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Muskox Taxidermy Shoulder Mount - SW3762


Mounted Muskox Taxidermy for Sale

Safariworks Taxidermy Quality RatingRecord book Muskox taxidermy shoulder mount. This magnificent animal scores 123 and is ranked 23 in the SCI record book. He is posed upright with a slight turn of the head to the right. The hair is extremely long, thick and beautifully colored in shades of blond, brown and black. The heavy horns are perfect in symmetry. Great detailing throughout on this rare muskox. For the outstanding taxidermy craftsmanship, this animal deserves the quality rating of "Premier". Perfect addition for the collection of hunting trophies.
Scientific Name: Ovibos moschatus
Size: 47" tall x 27" wide x 39" deep.
Weight: 56 lbs.
Wall hanger is attached. Hangs from single, heavy-duty screw.
Ships in a secure wood crate.
Ships free!

Information About the Muskox – Ovibos moschatus

A Muskox taxidermy mount may be one of the most interesting pieces in a collection of hunting trophies.

Muskox are native to the Arctic tundra regions of Canada, Greenland, Alaska, Russia Norway and Siberia. Some herds have also found their own way into Sweden from Norway. The muskox is one of only a few large mammals able to survive year round in the frozen arctic environment. The muskox is a member of the bovine family that includes the American bison, mountain goats, and sheep. There are 2 subspecies of muskox, the barren ground and white-faced muskox, referred to as the Greenland muskox. The distinction between the two is based mostly on location, the Greenland has a tendency to be slightly small.
Muskox are well adapted to the harsh conditions in the Arctic. They have stout, barrel-shaped bodies with short, stocky legs to conserve heat and large, rounded hooves to allow the animal to move through the snow and traverse the rocky terrain. A large bull may reach 900 pounds and stand 5 feet at the shoulder. The entire animal is covered with coarse, long, shaggy hair that can sometimes reach the ground on older animals. The hair protects against wind, rain and also biting insects. A dense, insulating winter coat, known as qiviut, is grown in the fall and shed in spring. Qiviut is the lightest and warmest wool in the world and protects the muskox from the high winds and frigid cold of the Arctic. Their coat varies in color from a dark brown to black, with a lighter patch of hair running down the back. The legs and face are a lighter brown and mature animals will have a large mane of wool that sits on the shoulders.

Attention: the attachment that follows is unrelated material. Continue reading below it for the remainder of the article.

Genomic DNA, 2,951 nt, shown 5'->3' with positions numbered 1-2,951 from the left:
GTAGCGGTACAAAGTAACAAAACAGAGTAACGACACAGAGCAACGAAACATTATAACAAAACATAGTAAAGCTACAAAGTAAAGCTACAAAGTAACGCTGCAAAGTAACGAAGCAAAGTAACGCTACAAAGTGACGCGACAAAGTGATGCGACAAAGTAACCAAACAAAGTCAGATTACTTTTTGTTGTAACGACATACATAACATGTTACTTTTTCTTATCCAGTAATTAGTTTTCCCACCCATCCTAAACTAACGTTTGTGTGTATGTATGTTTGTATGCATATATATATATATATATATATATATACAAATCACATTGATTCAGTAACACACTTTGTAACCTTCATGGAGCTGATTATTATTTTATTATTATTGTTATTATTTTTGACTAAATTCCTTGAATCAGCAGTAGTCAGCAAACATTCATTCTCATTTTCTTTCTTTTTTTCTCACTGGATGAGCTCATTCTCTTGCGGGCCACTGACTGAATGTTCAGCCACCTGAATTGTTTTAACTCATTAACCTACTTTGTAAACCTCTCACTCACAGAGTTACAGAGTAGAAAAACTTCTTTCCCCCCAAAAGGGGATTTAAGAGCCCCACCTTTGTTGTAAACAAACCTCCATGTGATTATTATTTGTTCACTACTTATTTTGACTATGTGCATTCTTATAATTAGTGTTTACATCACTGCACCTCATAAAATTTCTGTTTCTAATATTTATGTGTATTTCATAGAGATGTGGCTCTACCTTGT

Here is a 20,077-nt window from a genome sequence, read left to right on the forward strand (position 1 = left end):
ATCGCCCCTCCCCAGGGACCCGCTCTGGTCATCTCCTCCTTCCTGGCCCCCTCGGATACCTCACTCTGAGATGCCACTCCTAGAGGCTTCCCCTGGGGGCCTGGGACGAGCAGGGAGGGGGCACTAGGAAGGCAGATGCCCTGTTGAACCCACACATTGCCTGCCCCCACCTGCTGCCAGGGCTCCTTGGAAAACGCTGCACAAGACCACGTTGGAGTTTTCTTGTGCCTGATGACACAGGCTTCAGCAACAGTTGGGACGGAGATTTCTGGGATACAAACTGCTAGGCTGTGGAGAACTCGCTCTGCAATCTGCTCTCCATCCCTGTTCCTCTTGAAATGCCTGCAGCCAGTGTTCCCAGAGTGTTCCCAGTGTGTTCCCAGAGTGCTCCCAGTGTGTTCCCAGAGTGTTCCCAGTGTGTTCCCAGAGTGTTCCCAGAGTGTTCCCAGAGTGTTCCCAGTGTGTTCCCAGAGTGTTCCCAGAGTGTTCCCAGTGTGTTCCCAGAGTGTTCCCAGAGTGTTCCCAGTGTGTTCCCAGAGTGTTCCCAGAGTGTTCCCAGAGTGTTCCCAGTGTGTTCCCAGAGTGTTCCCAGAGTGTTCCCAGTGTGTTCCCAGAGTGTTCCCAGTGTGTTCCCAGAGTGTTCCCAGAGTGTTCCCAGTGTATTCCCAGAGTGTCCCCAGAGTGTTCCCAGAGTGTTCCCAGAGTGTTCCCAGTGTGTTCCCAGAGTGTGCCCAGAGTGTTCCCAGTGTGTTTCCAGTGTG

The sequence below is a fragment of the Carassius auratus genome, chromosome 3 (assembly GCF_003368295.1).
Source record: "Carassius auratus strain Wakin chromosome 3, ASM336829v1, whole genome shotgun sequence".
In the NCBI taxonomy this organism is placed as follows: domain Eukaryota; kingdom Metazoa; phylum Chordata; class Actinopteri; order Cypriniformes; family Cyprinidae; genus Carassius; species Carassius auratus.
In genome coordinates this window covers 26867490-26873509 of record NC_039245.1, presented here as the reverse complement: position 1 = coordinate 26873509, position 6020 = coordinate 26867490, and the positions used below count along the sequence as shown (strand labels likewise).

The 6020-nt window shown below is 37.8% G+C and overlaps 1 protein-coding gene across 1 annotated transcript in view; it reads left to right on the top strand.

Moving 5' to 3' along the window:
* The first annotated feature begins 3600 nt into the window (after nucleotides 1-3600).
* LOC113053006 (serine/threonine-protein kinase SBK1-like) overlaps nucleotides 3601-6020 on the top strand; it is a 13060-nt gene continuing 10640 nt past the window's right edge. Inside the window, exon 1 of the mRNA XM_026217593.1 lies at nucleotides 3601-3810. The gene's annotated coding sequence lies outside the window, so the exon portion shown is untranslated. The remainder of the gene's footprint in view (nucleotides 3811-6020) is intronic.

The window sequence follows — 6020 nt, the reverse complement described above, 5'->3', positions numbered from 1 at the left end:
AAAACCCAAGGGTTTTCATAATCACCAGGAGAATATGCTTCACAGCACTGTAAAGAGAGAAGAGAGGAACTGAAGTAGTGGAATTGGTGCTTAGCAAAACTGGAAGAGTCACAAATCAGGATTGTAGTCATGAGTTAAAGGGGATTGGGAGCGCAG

Muskox have light colored horns with rounded bases on the forehead which curve down and outward, and then upward to sharp, pointed tips. Both sexes have horns, but the bulls are much heavier and develop an extra boss at the top of the skull that protects it during a head-butting ritual in the mating season. Muskox bulls use their horns to establish dominates over other males for breeding rights and also to fight off predators.

Muskox travel in herds of up to 40 animals and are sometimes led by a single cow. When threatened by predators they will form a tight circle with their sharp horns facing outward and the young protected in the middle. They use this group defense to guard against wolves, bear and other predators.

Muskox mainly feed on lichens, grasses and willow shoots. Since green plants are available for only a few weeks during the arctic summer, in winter they use their hooves to find dried plants under the snow.

The mating season begins in late summer and early fall. Bulls will face off with one another to compete for dominance with ritualized head-butting. Facing each other at up to 100 yards apart, the bulls charge each other and crash their horns together. This can be repeated many times until one backs down. Once dominance is established, the herd bull will keep the females guarded against the other males until the breeding season is over. Calves are born the following spring.



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